About a week later—two weeks to the day after the last fight—we got in another fight when she grabbed an electric skillet lid and started beating me with it. Being the awesome, action-movie-loving chick that I am, I couldn’t find a suitable weapon, so I used a side-kick in her stomach to get her out of my room, and somehow I managed to wrestle her to the ground. When she got up, she ran to her room, and I went to my parents, who I told my side. They went to talk to my sister, who dared to claim she’d picked up the skillet lid (which was aluminum—hardly lethal—and now severely mangled) in self-defense.

BULL.

Anyway, somehow, we straightened that whole mess out, and sorted out our differences (though she never once apologized) well enough. She finally went off to college, and then eventually invited me to join her in renting a house with our mutual best friend. I had misgivings, but agreed.

Feel free to start calling me stupid, now.

But it wasn’t that bad until around November, when my sister, who had been up all night, overheard me half-jokingly asking my dad for a car over the phone. She went ballistic, saying I was so selfish and ungrateful and she couldn’t believe I’d done that.

Even though on the other end of the line my dad had already agreed, I backtracked, telling him never mind, that I was just joking, etc, etc, etc, before hanging up. But I’d already snapped the twig, and my sister was yelling at me for being ungrateful, etc, selfish, childish, and so on. I asked what she wanted me to f***ing do about it, since I’d already told Dad it was a f***ing joke.

That was when she got up from her chair, stood directly over me where I sat in mine, and said, “Don’t you swear at me,” then using my full name, which I hate. (You have to understand that Sister Darling is a hypocritical, holier-than-thou Molly Mormon. Swearing is a sin in her eyes, and she snaps every time I s-a-y the “damn” word. It can be kind of funny. Funny like being trapped underground with a bomb that could explode at any second.)

I knew violence was close at hand. I knew she was trying so hard to intimidate me, which always came before her sissy hits. And I’m a smartass. So, I said, “I already did.”

So, she threw my chair back, with me still in it. Broke the chair. Started yelling at me again, told me to get out, because she didn’t want to deal with me, etc. Long story short, I left, situation diffused.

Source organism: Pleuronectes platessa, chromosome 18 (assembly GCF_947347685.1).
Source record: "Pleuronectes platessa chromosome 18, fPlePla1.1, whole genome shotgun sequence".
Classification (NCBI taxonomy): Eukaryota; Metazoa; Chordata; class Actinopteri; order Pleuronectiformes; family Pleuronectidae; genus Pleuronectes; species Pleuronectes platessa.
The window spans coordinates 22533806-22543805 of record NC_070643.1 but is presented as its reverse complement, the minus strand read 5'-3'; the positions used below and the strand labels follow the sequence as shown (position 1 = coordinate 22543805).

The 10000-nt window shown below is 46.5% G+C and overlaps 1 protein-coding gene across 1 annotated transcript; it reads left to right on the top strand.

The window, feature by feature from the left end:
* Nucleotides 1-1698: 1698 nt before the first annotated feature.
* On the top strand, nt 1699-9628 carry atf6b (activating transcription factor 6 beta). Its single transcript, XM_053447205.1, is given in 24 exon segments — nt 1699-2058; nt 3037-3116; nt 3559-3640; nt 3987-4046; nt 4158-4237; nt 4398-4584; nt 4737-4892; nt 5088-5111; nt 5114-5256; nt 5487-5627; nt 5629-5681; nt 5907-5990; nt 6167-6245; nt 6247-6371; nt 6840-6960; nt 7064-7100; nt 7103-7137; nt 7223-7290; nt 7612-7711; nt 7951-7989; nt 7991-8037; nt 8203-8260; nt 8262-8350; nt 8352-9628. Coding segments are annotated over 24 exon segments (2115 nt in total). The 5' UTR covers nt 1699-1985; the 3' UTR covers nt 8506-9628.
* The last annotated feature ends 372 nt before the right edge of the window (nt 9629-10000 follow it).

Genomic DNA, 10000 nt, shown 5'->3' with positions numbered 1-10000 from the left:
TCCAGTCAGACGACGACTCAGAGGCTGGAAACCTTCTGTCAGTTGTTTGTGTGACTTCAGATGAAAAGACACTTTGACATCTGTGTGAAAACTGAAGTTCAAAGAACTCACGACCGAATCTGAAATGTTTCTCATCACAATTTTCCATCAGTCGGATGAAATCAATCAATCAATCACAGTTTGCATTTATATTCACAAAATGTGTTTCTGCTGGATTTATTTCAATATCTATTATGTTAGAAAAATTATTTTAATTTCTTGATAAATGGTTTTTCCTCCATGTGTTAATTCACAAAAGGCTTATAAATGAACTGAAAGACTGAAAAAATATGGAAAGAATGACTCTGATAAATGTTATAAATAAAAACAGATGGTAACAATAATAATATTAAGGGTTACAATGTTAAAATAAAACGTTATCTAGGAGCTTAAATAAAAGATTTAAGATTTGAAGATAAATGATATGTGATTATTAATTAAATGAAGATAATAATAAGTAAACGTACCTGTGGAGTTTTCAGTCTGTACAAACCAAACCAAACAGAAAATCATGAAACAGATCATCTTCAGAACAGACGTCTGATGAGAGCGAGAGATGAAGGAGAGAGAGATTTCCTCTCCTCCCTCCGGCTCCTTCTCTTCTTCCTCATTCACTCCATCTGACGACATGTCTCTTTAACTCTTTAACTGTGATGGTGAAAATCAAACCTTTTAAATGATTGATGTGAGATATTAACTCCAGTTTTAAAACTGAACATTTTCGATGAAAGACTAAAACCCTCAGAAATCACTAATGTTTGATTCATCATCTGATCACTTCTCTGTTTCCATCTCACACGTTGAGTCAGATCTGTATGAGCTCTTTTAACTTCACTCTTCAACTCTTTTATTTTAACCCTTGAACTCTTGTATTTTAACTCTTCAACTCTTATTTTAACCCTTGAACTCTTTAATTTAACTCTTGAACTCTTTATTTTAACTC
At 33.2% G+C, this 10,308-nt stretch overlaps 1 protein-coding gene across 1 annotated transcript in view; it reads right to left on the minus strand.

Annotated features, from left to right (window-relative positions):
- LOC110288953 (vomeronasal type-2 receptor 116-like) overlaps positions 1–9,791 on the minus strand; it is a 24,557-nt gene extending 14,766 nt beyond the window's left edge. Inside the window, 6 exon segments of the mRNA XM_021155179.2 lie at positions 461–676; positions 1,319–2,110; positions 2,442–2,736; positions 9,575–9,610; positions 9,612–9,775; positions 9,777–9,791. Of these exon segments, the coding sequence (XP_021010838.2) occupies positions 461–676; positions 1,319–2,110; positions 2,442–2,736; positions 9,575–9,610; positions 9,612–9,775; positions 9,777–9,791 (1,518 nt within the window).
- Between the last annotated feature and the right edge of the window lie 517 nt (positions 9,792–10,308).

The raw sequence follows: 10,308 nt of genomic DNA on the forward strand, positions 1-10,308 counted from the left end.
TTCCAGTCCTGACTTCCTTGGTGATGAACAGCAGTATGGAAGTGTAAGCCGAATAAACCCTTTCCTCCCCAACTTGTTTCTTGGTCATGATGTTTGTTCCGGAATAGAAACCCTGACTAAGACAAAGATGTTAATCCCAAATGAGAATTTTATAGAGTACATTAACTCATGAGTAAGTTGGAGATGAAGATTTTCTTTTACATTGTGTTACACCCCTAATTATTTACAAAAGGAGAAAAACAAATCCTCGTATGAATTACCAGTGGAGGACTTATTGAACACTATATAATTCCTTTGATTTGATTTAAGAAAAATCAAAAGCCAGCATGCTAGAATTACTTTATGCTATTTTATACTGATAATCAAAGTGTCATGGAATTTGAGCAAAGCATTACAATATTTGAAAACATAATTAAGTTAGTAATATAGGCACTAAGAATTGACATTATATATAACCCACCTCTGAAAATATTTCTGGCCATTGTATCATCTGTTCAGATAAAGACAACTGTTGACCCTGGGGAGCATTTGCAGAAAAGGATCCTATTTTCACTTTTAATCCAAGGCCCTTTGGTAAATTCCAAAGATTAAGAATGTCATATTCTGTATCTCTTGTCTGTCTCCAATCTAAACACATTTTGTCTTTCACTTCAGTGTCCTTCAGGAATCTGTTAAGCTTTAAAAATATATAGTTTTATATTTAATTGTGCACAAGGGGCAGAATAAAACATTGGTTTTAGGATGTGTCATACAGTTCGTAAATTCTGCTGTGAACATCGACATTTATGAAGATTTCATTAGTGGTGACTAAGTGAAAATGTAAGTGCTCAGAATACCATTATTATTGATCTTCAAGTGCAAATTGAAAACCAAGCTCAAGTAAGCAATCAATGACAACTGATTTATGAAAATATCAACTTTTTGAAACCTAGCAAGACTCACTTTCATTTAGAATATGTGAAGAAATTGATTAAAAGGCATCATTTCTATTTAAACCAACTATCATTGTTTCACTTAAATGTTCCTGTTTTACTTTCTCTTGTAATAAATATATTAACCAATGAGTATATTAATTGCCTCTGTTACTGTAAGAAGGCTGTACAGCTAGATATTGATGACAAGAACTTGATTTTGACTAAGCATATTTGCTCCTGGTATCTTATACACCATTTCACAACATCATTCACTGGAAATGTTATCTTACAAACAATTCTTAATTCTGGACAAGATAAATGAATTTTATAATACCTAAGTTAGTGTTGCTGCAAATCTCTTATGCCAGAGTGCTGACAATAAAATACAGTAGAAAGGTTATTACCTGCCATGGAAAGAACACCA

But she did apologize for that one. After a few minutes, she came into my room, where I was getting ready to leave, and said, “I’m sorry, I’m out of control.” Or something along those lines.

So I said, “Yeah, you are.”

Didn’t help matters, but I gotta admit it was fun.

On our last day together (aka the day she was arrested), I thought I was home alone, so I was cleaning my room while listening to music on my laptop (the night before, we’d had a large text-argument), singing along with the rock gods of the eighties as I went.

Suddenly, who should bust in but Sister! You know what she did? Told me to turn my music down and criticized my singing, saying I was off-key (quite possibly), and that I could never hope to be a singer because my voice was terrible.

(OOH, ouch! How could I ever recover from a zinger like that? That was too harsh, man! I mean, everyone knows how it’s my secret dream to be the next American Idol. Like, for reals! How could she crush my dreams like that?)

Then she told me to turn the music down, and slammed my door.

So I did. A bit.

She came back. With scissors. Yelling at me to turn it down, etc. I shoved her out and closed the door. There was a loud pound, then silence.

I remained in my room for a few minutes, knowing I’d broken more than one twig, this time. Possibly cut down the whole forest. So, I readied myself. I grabbed my pocket knife and the pepper spray that she’d loaned me earlier (didn’t plan to use them—just wanted to be prepared, because she was armed). Only then did I dare open my door, mainly to make sure my two cats weren’t anywhere near her. There was a hole in my door from where the scissors had penetrated, but the scissors weren’t there.

(Now, keep in mind that this house was rented from a couple that my sister admired and looked up to like no other. And she put a hole in their door. Just sayin’.)

At this point, I don’t recall if the music was still playing or not. I don’t remember what happened, but The Beast emerged again, with its talons.

Argument ensued. She tried to break my laptop, still wielding the scissors, though not forcefully. Intimidation, mainly, because she thinks she’s scary. I pulled out knife and pepper spray, more argument, I took laptop back to my room.

Sister came, demanding pepper spray back.

Put yourself in my shoes. Pepper spray is the most dangerous weapon of the three. I knew I was in control—thinking somewhat rationally, just as I always was in these situations. I knew she wasn’t. I couldn’t be sure she wasn’t going to use the stuff on me! So, I refused. She tried to take it by force, still wielding the scissors. We wrestled.